Al Franken Says He’s Not Running For President
Minnesota Senator Al Franken says he's not running for President. Is this a real denial, or a non-denial denial, though?
Minnesota Senator Al Franken, who has been mentioned as a potential candidate for the Democratic Presidential nomination in 2020, is telling reporters that he’s not running for higher office:
Sen. Al Franken (D-Minn.) pushed back on presidential speculation in a new interview, saying he won’t run for the White House in 2020.
“Yeah, I’m not going to do that,” he said in a People magazine interview published Wednesday.
The former “Saturday Night Live” star told People that he remains focused on improving ObamaCare and fighting the GOP’s “just dreadful” bill to repeal and replace it.
Franken added that he hopes special counsel Robert Mueller’s appointment to probe possible ties between President Trump’s 2016 bid and Russia will explain the “pretty alarming stuff” there.Franken’s family told People that the Minnesota lawmaker will not aim for the White House in 2020.
“It’s very flattering, really,” Franken’s wife, Franni, said. “It’s kind of an affirmation that Al did exactly what he said he would do, be a work horse and not a show horse.”
Franken’s daughter, Thomasin, echoed those remarks, arguing a 2020 run for her father is “not going to happen.”
“There’s nothing to hedge,” she said. “I understand how people are feeling.”
“I was just at a party with people I hadn’t seen in a long time and they were asking if he was going to run and they were hoping he would. No thanks.”
Franken told USA Today in an interview released Wednesday that there is a “very decent chance” that Trump remains in office by May 30, when Franken’s new memoir will be released.
“This book is coming out May 30, so I still think there’s a very decent chance he’ll still be interested,” he said.
“That was kind of a joke, but it’s kidding on the square,” Franken continued, saying that’s the kind of joke “that you also mean.”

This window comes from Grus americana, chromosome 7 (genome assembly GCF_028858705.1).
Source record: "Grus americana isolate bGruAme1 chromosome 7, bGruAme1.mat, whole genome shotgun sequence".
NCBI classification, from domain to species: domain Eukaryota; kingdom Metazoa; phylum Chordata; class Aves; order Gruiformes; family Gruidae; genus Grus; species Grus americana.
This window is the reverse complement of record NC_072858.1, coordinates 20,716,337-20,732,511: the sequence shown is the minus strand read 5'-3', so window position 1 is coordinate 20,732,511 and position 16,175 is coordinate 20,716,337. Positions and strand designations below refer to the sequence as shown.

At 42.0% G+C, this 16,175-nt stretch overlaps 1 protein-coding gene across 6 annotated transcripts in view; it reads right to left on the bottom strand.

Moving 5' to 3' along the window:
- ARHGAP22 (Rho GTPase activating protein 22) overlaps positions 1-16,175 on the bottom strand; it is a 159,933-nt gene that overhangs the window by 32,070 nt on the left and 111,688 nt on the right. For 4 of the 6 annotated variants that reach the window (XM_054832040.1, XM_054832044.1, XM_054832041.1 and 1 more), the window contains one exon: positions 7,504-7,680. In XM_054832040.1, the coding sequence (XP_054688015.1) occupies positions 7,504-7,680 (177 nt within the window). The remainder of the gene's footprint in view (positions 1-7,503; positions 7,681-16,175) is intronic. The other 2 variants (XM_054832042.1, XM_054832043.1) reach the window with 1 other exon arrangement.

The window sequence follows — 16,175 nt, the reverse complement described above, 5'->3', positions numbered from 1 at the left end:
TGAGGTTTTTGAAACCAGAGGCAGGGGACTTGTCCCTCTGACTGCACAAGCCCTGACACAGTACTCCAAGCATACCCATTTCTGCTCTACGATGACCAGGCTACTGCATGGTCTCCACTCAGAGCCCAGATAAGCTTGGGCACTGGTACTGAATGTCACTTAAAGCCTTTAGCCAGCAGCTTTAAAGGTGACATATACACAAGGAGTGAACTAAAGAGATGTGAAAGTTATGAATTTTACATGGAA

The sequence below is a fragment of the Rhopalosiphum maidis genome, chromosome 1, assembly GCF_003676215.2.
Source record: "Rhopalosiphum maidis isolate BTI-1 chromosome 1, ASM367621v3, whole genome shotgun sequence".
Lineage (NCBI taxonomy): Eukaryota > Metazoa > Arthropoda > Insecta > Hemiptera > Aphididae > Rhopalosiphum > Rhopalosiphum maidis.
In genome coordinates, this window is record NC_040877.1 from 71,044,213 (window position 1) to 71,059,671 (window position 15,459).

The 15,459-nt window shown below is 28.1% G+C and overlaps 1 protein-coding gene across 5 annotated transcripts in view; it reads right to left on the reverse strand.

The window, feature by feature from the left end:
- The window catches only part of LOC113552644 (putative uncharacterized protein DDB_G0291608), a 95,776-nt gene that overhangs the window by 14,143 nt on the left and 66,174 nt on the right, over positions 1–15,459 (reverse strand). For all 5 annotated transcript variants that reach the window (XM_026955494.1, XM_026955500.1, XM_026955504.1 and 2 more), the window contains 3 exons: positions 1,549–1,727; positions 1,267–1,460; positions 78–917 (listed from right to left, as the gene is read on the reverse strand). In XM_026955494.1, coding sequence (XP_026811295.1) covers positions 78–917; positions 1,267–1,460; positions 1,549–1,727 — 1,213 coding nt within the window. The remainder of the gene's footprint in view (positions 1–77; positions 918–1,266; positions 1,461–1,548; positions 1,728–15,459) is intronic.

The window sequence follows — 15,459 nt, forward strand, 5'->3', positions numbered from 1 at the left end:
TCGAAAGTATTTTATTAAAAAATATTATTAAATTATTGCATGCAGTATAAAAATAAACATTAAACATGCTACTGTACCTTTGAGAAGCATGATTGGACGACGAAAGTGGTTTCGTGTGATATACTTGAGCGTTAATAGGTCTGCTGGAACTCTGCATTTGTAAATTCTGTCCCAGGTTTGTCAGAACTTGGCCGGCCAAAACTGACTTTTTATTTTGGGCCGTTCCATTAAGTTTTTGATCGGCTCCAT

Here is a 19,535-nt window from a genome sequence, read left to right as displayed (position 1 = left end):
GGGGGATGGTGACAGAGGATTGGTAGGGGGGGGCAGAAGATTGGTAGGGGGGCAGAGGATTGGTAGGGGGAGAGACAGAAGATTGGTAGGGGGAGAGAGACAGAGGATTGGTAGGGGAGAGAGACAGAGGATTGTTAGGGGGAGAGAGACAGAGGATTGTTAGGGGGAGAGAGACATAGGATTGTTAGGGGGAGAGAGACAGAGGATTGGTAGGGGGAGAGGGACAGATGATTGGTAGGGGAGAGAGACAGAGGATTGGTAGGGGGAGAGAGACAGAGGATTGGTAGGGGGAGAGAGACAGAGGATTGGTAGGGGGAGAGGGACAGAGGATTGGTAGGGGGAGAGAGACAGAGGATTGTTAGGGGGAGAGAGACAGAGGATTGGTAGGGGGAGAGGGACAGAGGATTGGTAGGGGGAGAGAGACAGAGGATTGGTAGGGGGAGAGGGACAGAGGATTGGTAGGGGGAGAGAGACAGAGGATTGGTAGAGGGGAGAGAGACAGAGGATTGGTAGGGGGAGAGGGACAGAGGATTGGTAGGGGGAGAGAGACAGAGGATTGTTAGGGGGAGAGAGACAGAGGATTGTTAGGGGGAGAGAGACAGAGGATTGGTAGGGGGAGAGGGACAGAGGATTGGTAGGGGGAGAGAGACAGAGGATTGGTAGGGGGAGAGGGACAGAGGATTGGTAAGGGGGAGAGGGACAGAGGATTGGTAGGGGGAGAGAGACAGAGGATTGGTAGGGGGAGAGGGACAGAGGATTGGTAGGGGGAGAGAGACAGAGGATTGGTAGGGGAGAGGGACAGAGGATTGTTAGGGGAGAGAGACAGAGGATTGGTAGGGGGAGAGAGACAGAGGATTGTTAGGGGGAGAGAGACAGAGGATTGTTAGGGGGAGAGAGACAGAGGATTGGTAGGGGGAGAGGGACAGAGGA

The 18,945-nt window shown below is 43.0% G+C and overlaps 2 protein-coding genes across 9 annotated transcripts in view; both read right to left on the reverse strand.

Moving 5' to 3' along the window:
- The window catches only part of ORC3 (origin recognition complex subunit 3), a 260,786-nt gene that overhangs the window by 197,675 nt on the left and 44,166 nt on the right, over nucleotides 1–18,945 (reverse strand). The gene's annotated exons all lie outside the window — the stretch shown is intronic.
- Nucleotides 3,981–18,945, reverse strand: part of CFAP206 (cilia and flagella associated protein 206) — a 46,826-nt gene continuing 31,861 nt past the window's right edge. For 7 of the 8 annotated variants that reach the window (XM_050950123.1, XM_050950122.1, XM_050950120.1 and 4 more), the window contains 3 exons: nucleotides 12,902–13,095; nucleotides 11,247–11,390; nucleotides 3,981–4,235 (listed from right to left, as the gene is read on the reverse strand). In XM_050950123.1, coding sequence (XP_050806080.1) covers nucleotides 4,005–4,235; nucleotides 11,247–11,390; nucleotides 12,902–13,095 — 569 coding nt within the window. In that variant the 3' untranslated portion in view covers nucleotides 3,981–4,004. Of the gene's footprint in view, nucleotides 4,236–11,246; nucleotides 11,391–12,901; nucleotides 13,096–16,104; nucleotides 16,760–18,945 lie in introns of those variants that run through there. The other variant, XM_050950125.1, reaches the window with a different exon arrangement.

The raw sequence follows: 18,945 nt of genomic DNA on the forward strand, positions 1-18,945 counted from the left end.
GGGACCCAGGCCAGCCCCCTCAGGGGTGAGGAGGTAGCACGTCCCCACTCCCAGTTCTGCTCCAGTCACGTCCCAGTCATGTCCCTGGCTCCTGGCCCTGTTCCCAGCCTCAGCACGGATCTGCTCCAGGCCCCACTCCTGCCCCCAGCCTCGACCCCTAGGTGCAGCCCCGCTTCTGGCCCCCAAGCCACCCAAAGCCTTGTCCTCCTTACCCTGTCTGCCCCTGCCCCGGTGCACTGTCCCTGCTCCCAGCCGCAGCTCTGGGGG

Franken’s name has been mentioned by several pundits and top Democrats in the months since the 2016 election, and his profile in Washington has been enhanced thanks to his membership on several of the committees that have held hearings connected to the ongoing Russia investigations. Additionally, while Franken’s initial election in 2008 was controversial due to the election disputes that kept the outcome of the contest between him and former Senator Norm Coleman in dispute until the mid-summer of 2010, was close, he was overwhelmingly re-elected in 2014 and has proven to be quite popular in his home state. He’s also one of the few prominent Democrats on Capitol Hill that seems to have good relationships with both the progressive wing of his party and the more establishment wing of the party. That, combined with the fact that he’s fairly well known to the general public thanks to his career as a comedian, writer, and actor on Saturday Night Live, there have been many Democrats who have suggested that he would make an ideal national candidate if he chose to make the attempt.
Many observers will note, of course, that denying that you are running for President is often the first step toward actually running for President. When he was a Senator, for example, Barack Obama frequently denied that he was considering a run for President and said that he would serve out the full six-year term he had been elected to. In reality, looking back from the perspective of many years later, it was clear that Obama and his supporter were at the very least laying the groundwork for a potential campaign if not essentially planning for one that would not be announced until a much later date. Other politicians who have run for President have played they same game. The reason they do so, of course, is because American voters generally don’t like to see politicians who seem overly eager to run for higher office almost as soon as they are elected to Congress or the Senate. Additionally, acknowledging that you are running for President could have legal consequences as far as the Federal Election Commission is concerned. This is why many candidates set up “exploratory committees” many months, if not years, prior to actually entering the race, Such committees allow a candidate to raise funds and engage in other campaign-like activity without actually being a candidate.
Could Franken be taking a similar strategy? It’s possible, I suppose. It’s far too early to be starting a 2020 campaign in any case, and Franken does have to keep in mind the fact that he faces a re-election campaign in Minnesota that year, so it’s to his advantage to not appear to be campaigning for national office even if he is still at least considering the possibility. One thing is for sure, though. As long as Franken continues to play a prominent role at nationally televised hearings like he has been over the past three months, people are going to continue mentioning his name as a potential candidate in 2020 no matter how much he denies it.